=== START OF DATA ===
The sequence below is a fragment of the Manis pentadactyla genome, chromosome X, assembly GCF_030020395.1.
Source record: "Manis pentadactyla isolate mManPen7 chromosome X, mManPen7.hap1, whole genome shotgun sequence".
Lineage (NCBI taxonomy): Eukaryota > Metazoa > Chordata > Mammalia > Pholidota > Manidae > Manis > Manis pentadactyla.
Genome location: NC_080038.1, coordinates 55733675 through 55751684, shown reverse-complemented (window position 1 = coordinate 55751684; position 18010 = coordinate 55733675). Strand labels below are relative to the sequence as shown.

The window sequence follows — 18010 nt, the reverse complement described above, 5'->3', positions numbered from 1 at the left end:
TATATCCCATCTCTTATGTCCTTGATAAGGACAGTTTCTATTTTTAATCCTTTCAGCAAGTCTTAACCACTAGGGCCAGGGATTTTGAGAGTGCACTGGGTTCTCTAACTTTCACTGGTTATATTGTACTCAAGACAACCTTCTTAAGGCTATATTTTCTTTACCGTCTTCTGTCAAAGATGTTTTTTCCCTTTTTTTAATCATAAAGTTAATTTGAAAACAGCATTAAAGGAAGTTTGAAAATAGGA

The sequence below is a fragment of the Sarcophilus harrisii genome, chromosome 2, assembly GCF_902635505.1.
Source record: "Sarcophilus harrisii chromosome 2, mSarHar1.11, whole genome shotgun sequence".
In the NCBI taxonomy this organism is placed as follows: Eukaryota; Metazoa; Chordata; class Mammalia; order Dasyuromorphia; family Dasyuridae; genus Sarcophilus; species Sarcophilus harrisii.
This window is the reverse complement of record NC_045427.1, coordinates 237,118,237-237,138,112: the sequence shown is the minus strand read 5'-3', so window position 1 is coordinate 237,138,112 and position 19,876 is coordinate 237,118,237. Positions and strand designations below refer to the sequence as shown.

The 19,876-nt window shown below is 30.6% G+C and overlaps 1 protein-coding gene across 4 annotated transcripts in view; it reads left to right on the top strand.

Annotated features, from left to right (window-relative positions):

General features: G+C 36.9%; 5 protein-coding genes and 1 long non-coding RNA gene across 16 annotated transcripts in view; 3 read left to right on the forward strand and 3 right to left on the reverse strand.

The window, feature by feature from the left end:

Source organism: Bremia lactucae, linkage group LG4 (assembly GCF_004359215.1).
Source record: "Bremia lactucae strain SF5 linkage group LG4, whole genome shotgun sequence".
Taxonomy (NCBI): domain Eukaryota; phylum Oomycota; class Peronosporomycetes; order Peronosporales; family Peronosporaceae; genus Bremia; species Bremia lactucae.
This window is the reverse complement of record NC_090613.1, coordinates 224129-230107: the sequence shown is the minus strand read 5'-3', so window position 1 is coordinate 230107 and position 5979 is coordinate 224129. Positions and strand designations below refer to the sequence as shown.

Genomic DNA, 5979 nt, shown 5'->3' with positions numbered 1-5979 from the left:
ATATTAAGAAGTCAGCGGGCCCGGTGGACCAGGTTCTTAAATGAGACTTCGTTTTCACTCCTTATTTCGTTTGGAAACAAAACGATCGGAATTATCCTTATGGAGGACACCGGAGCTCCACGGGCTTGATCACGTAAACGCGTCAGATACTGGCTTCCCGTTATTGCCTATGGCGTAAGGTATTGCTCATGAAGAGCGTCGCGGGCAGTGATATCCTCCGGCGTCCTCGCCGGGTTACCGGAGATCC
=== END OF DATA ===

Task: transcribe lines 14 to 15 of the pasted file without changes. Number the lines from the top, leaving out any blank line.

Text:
The window, feature by feature from the left end:

Source organism: Bremia lactucae, linkage group LG4 (assembly GCF_004359215.1).